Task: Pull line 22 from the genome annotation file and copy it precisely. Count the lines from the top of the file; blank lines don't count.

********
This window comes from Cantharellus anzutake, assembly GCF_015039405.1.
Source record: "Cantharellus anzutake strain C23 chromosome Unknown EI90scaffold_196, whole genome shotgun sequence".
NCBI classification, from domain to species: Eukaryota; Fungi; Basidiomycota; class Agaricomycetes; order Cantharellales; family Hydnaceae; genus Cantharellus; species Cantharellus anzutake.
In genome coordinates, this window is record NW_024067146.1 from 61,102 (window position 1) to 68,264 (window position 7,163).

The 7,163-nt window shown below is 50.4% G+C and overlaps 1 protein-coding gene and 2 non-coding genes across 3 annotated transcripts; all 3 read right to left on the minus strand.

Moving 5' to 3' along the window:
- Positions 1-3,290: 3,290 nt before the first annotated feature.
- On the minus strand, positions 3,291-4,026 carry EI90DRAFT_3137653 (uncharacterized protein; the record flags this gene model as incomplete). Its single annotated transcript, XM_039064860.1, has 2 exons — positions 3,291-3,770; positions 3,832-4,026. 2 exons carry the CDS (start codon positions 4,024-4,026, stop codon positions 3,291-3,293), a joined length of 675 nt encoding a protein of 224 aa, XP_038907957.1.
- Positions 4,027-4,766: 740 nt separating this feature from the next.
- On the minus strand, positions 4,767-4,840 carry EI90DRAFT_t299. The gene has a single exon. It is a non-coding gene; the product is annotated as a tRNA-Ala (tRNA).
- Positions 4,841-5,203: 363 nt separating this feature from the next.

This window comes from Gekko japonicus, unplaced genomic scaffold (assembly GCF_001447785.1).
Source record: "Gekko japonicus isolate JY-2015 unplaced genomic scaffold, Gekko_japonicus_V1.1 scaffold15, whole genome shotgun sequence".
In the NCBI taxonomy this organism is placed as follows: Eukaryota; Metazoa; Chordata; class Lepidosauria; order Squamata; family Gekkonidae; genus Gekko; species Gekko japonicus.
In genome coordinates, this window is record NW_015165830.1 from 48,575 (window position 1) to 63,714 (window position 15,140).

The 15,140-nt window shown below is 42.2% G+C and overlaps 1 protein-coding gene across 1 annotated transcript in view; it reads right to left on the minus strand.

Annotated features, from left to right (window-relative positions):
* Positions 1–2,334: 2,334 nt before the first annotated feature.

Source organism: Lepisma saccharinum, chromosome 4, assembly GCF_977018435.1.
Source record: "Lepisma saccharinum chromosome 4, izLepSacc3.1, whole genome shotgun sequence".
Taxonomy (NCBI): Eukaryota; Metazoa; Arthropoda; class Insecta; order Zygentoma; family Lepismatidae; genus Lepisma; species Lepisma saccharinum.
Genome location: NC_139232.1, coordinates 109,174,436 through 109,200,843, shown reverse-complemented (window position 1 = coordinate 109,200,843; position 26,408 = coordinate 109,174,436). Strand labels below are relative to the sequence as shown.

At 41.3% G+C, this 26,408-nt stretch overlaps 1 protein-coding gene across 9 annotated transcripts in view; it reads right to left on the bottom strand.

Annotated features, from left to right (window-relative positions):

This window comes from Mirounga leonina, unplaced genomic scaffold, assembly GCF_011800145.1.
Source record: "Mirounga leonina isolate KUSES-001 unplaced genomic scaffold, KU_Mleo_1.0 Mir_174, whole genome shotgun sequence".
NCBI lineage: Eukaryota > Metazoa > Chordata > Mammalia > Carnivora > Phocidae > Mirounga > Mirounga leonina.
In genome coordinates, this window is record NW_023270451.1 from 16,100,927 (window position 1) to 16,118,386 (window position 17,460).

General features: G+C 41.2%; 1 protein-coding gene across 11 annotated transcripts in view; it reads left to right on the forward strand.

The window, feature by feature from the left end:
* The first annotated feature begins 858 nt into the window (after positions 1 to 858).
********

Genome location: NC_139232.1, coordinates 109,174,436 through 109,200,843, shown reverse-complemented (window position 1 = coordinate 109,200,843; position 26,408 = coordinate 109,174,436). Strand labels below are relative to the sequence as shown.